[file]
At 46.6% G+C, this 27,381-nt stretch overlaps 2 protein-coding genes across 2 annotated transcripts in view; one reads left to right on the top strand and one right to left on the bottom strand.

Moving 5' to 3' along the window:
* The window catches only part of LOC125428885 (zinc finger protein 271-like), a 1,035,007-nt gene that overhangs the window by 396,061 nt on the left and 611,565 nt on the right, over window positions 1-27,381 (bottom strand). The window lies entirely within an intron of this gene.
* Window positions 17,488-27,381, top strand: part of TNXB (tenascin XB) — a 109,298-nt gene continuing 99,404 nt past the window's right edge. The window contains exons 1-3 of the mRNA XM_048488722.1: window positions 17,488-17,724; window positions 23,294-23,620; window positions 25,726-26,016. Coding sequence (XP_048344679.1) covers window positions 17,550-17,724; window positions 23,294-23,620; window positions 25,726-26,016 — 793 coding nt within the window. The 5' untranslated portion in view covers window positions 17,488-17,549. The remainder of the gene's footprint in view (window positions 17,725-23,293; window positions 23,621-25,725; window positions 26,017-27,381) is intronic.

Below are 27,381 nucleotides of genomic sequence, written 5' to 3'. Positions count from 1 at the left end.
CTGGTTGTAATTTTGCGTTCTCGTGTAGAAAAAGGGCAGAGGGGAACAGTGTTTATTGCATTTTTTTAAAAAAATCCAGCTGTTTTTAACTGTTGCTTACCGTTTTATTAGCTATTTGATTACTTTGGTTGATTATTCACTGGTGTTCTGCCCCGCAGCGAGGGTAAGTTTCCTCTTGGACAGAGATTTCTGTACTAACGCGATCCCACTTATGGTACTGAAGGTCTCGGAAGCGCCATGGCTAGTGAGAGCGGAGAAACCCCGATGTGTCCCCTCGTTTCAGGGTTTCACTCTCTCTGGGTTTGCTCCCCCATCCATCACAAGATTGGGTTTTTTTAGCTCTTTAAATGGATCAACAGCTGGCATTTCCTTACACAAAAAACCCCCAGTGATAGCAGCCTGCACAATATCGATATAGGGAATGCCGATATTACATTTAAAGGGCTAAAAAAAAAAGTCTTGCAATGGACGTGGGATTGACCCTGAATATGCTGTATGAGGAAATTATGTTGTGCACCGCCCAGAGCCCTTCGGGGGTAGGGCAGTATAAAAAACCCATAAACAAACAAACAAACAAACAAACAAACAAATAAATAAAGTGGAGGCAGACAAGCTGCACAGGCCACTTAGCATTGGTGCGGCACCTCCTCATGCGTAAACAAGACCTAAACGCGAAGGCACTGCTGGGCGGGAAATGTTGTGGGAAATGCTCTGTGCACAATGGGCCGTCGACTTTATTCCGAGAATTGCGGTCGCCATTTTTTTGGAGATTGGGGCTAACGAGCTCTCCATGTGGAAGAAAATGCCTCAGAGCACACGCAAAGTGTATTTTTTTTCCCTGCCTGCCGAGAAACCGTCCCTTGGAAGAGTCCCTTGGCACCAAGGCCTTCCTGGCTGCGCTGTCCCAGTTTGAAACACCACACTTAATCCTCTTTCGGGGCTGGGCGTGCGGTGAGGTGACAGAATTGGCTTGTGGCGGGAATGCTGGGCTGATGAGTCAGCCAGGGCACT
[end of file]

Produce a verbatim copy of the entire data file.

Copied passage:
At 46.6% G+C, this 27,381-nt stretch overlaps 2 protein-coding genes across 2 annotated transcripts in view; one reads left to right on the top strand and one right to left on the bottom strand.

Moving 5' to 3' along the window:
* The window catches only part of LOC125428885 (zinc finger protein 271-like), a 1,035,007-nt gene that overhangs the window by 396,061 nt on the left and 611,565 nt on the right, over window positions 1-27,381 (bottom strand). The window lies entirely within an intron of this gene.
* Window positions 17,488-27,381, top strand: part of TNXB (tenascin XB) — a 109,298-nt gene continuing 99,404 nt past the window's right edge. The window contains exons 1-3 of the mRNA XM_048488722.1: window positions 17,488-17,724; window positions 23,294-23,620; window positions 25,726-26,016. Coding sequence (XP_048344679.1) covers window positions 17,550-17,724; window positions 23,294-23,620; window positions 25,726-26,016 — 793 coding nt within the window. The 5' untranslated portion in view covers window positions 17,488-17,549. The remainder of the gene's footprint in view (window positions 17,725-23,293; window positions 23,621-25,725; window positions 26,017-27,381) is intronic.

Below are 27,381 nucleotides of genomic sequence, written 5' to 3'. Positions count from 1 at the left end.
CTGGTTGTAATTTTGCGTTCTCGTGTAGAAAAAGGGCAGAGGGGAACAGTGTTTATTGCATTTTTTTAAAAAAATCCAGCTGTTTTTAACTGTTGCTTACCGTTTTATTAGCTATTTGATTACTTTGGTTGATTATTCACTGGTGTTCTGCCCCGCAGCGAGGGTAAGTTTCCTCTTGGACAGAGATTTCTGTACTAACGCGATCCCACTTATGGTACTGAAGGTCTCGGAAGCGCCATGGCTAGTGAGAGCGGAGAAACCCCGATGTGTCCCCTCGTTTCAGGGTTTCACTCTCTCTGGGTTTGCTCCCCCATCCATCACAAGATTGGGTTTTTTTAGCTCTTTAAATGGATCAACAGCTGGCATTTCCTTACACAAAAAACCCCCAGTGATAGCAGCCTGCACAATATCGATATAGGGAATGCCGATATTACATTTAAAGGGCTAAAAAAAAAAGTCTTGCAATGGACGTGGGATTGACCCTGAATATGCTGTATGAGGAAATTATGTTGTGCACCGCCCAGAGCCCTTCGGGGGTAGGGCAGTATAAAAAACCCATAAACAAACAAACAAACAAACAAACAAACAAATAAATAAAGTGGAGGCAGACAAGCTGCACAGGCCACTTAGCATTGGTGCGGCACCTCCTCATGCGTAAACAAGACCTAAACGCGAAGGCACTGCTGGGCGGGAAATGTTGTGGGAAATGCTCTGTGCACAATGGGCCGTCGACTTTATTCCGAGAATTGCGGTCGCCATTTTTTTGGAGATTGGGGCTAACGAGCTCTCCATGTGGAAGAAAATGCCTCAGAGCACACGCAAAGTGTATTTTTTTTCCCTGCCTGCCGAGAAACCGTCCCTTGGAAGAGTCCCTTGGCACCAAGGCCTTCCTGGCTGCGCTGTCCCAGTTTGAAACACCACACTTAATCCTCTTTCGGGGCTGGGCGTGCGGTGAGGTGACAGAATTGGCTTGTGGCGGGAATGCTGGGCTGATGAGTCAGCCAGGGCACT